We ask a lot of sports. It's not enough that sports entertain and enthrall us; we insist upon freighting them with baggage they can sometimes barely sustain. The games become a mirror for society at large. Which is another way of saying that you may measure a society by the games it plays and the way it plays them. The journey from the Negro leagues to Jackie Robinson or from Joe Louis to Muhammad Ali to, more recently, Michael Jordan and, despite his recent disgrace, Tiger Woods, is, in one sense, a voyage along the path of racial reconciliation in American society as a whole.
Rugby is to Wales what football is to Texas. It is a sporting religion and Saturday is the day of holy obligation.
But if sport has sometimes led the way in matters of race, when it comes to sexuality, it has been outpaced by developments in wider society. The locker-room may be a post-racial environment, but it is not a post-sexual one.
Recent developments in Britain and Ireland, however, suggest that this may be changing. Last week, Gareth Thomas, the most capped Welshman of all time and the man who led Wales in 2005 to its first Grand Slam triumph in more than 25 years, went public with his sexuality, announcing that he is gay.
Rugby is to Wales what football is to Texas. It is a sporting religion and Saturday is the day of holy obligation. Rugby is a hard game for hard men in which players are, in a literal sense, expected to lay their bodies on the line for their teammates. Weakness, whether physical or mental, is quickly punished.
For years now, there have been gay rugby teams—for example, the Washington Renegades in D.C.—but Thomas is the first high-profile professional player to make a public declaration of his homosexuality. Or, to put it another way, Thomas came out as a leading rugby player who happens to be gay rather than a gay rugby player.
Thomas admitted that he had both hidden and suppressed his sexuality since he was a teenager. “I could never accept it, because I knew I would never be accepted as a gay man and still achieve what I wanted to achieve in the game” he told the Daily Mail last weekend.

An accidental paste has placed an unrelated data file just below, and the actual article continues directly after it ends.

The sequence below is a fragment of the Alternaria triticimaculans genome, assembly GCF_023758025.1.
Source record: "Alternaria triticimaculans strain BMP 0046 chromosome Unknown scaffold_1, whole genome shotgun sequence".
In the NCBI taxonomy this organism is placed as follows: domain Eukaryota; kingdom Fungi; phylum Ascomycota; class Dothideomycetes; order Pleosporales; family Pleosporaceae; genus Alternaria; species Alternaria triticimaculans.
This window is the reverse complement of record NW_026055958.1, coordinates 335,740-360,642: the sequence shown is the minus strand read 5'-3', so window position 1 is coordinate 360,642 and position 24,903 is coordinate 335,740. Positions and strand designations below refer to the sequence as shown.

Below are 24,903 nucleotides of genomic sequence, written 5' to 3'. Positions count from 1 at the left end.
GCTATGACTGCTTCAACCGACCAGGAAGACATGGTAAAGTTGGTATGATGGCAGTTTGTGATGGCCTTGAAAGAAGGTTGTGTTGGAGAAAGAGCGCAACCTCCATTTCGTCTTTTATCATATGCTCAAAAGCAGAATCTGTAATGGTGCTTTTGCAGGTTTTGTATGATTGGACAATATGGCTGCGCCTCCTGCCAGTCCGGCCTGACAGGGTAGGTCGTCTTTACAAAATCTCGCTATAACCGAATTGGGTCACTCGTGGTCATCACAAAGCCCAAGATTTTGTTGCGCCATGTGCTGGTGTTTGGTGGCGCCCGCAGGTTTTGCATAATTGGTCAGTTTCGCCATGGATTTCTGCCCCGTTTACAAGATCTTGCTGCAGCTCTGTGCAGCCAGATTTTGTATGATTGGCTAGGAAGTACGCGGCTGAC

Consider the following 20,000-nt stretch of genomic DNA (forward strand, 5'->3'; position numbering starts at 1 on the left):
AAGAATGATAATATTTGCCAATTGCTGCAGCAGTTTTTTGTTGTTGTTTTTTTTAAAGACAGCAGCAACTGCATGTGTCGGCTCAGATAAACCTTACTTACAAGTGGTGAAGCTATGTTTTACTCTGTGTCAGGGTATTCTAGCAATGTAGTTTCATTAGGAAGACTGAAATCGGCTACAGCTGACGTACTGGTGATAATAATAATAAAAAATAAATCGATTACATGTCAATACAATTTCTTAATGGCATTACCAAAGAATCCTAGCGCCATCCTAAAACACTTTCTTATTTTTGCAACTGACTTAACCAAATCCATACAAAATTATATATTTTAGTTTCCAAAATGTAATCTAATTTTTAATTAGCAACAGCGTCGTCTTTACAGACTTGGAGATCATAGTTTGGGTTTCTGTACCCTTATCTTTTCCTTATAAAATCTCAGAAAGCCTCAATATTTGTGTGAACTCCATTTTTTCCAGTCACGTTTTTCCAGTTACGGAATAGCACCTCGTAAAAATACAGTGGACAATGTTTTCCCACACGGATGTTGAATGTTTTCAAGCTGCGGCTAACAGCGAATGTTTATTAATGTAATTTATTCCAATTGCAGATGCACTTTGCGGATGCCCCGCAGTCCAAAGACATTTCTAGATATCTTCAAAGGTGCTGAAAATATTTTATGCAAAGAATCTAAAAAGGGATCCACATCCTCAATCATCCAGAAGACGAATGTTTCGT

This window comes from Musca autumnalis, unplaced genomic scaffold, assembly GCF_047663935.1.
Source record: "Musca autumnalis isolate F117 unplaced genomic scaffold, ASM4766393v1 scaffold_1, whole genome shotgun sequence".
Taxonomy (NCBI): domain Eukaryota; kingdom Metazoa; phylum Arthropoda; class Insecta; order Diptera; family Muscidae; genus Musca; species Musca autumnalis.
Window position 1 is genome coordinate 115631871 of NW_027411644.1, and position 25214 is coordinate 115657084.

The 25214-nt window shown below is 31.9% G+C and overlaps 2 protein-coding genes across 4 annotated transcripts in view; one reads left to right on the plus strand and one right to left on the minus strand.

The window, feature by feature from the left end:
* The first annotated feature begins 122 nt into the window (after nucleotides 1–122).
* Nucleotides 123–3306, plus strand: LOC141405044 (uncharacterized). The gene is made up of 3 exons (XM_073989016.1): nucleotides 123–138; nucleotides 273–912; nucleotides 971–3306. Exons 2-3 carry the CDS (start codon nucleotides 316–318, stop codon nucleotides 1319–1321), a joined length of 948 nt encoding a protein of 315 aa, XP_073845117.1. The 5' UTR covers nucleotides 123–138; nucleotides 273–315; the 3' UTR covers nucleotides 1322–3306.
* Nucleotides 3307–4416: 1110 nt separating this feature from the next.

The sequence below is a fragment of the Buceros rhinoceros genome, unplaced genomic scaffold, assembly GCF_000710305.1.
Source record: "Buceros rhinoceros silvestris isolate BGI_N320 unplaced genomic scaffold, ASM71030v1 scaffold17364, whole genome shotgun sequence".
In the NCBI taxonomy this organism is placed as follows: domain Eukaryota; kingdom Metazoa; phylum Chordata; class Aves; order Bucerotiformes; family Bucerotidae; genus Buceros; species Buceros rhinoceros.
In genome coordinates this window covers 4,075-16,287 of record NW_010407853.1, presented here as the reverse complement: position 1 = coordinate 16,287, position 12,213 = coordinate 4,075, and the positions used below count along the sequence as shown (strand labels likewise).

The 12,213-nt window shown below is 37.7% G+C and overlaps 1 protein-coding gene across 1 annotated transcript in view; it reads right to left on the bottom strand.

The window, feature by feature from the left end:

For years Thomas feared that revealing his secret life would ruin him. His desire to suppress his sexuality—to be one of the boys just like all the other lads—led him to compromises that, now he has revealed them, seem impossibly poignant. The most significant of these was his marriage: “The craziest thing about Jemma is that I genuinely did love her,” he said. “She was the nicest, most caring, understanding, prettiest girl I had ever met. It was such a confusing time because I had amazingly strong feelings for her, yet I knew I had taken who I was and put it in a little ball and pushed it in a corner. She took all of me, except that little ball, which was waiting to leak out at any time.”
Throughout his career, Thomas made secret trips to gay bars, normally when playing away matches in London. “Cheating on Jemma made me feel horrible and guilty. Every time it happened, I promised myself, ‘Never again’, but it was something I felt I needed to do to survive. Sometimes I felt so alone and depressed. I’ve stood on so many cliff edges. I used to go to the cliffs overlooking the beach near our cottage in St. Brides Major and just think about jumping off and ending it all.”